I sent the fifteenth edition of The Newsletter Leaf Journal with a typo in the title. While "Bess" is a name, I meant to say "Bees." I'm no stranger to typos.
Since I switched from Windows to Linux in August, I have had to learn how to do some things in the Linux terminal. Certain actions require root privileges - which means I have to type "sudo" followed by whatever the command is, and then my user password. About 1/4 times I try to type "sudo," I type "sudp" instead. This morning, I tried to start my VPN. The command to automatically connect to the fastest VPN server is sudo protonvpn c -f. I inadvertently tried something new this morning: sudo protonvon c -f. Apparently I can hit "o" instead of "p" just as easily as I hit "p" instead of "o." Terrible stuff.
But I digress. I published content on every day but one this past week, so let us review the week that was and look forward to the week ahead.
I published the fourth entry in my January 1897 bird series yesterday - covering the Golden Pheasant. While the Golden Pheasant article in the magazine was a bit shorter than the previous bird articles, the Golden Pheasant is no less impressive than the early birds.
On Tuesday, I published a bonus anime series recommendation as an addendum to my anime recommendations of the decade article from December. The post looks at the curious case of Usagi Drop, a recommendable anime, but one with some baggage from the underlying manga (comic) series. The post also includes an additional anime recommendation with no such baggage - Sweetness and Lighting.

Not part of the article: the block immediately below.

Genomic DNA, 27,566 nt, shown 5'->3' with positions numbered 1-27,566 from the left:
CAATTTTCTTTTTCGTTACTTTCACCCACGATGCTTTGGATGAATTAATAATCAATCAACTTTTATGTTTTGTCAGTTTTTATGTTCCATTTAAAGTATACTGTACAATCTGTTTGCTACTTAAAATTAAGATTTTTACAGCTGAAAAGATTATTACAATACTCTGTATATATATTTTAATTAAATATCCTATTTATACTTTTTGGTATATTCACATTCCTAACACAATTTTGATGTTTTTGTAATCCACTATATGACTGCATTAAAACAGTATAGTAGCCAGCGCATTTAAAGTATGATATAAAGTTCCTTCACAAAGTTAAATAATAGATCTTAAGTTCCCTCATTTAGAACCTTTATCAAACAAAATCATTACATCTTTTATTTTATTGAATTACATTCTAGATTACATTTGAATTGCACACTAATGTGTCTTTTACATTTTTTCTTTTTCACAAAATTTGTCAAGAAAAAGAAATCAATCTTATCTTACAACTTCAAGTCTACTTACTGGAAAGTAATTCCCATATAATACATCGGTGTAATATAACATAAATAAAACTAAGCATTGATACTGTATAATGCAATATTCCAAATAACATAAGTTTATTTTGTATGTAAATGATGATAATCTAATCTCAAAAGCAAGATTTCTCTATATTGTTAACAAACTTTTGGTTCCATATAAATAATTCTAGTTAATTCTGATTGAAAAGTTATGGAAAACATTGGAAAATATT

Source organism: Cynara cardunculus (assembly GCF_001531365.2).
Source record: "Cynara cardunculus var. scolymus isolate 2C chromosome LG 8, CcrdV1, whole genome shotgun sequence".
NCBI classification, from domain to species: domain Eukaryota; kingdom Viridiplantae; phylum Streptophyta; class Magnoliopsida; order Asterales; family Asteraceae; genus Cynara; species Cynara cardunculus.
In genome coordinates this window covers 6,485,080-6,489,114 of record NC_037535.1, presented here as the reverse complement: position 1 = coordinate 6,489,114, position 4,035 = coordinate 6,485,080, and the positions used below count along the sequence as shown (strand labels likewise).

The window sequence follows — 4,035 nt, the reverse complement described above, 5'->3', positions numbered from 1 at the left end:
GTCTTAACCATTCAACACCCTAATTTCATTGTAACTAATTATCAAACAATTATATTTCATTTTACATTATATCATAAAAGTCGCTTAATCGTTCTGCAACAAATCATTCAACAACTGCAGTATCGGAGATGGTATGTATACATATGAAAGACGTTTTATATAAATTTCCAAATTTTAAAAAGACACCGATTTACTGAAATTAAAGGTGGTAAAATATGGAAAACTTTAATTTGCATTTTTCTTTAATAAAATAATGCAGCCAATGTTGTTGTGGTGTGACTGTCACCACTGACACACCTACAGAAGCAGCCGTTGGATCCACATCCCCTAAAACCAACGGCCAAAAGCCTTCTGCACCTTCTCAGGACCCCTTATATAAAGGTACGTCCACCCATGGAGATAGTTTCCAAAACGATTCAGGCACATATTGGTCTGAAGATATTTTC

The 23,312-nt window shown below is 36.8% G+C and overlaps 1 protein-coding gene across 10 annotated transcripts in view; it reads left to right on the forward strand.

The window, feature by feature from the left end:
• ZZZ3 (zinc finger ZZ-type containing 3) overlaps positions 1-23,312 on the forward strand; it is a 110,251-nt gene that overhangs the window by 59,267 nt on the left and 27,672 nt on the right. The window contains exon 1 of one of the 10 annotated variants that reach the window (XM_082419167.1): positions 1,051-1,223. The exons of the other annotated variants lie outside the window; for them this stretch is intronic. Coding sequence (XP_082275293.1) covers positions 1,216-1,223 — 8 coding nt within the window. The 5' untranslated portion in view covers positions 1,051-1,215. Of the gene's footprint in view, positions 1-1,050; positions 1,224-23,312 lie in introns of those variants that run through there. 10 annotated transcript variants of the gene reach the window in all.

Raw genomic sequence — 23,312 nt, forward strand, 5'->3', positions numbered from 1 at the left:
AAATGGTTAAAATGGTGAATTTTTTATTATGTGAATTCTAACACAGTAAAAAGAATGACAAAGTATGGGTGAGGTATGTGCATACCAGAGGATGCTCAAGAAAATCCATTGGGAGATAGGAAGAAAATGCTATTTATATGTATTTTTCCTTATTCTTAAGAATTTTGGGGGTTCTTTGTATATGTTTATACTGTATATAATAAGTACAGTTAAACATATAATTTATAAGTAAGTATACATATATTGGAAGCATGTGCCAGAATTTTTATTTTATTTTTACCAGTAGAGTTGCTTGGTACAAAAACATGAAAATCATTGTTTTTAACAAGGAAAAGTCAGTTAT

I still have six bird articles to publish on birds from the January 1897 issued of Birds: A Monthly Serial, in addition to a bonus article on two bird poems in the magazine. Unsurprisingly, the project will trickle into February, although you can expect multiple articles for the series this week. If I have time this week, I will publish a book review that I had planned to post last week.
I recently purchased a PocketBook Color e-reader. PocketBook, based in Switzerland, is the world's third-largest producer of e-readers after Amazon and Rakuten. PocketBook's e-readers only recently became available in the United States on Amazon and Newegg. Its Euro-centricity is evinced by the fact that all the book prices in the PocketBook store are displayed in Euros. I have not had time to do too much with it yet, but I will review the e-reader here at The New Leaf Journal in February or March. I can say that the e-ink screen is quite impressive.
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Thank you, as always, for following The New Leaf Journal and subscribing to The Newsletter Leaf Journal. Next Sunday, I will publish our month-in-review post along with our content recommendations, so you can expect a shorter newsletter since much of the content I would cover in the newsletter will be addressed in the month-in-review.
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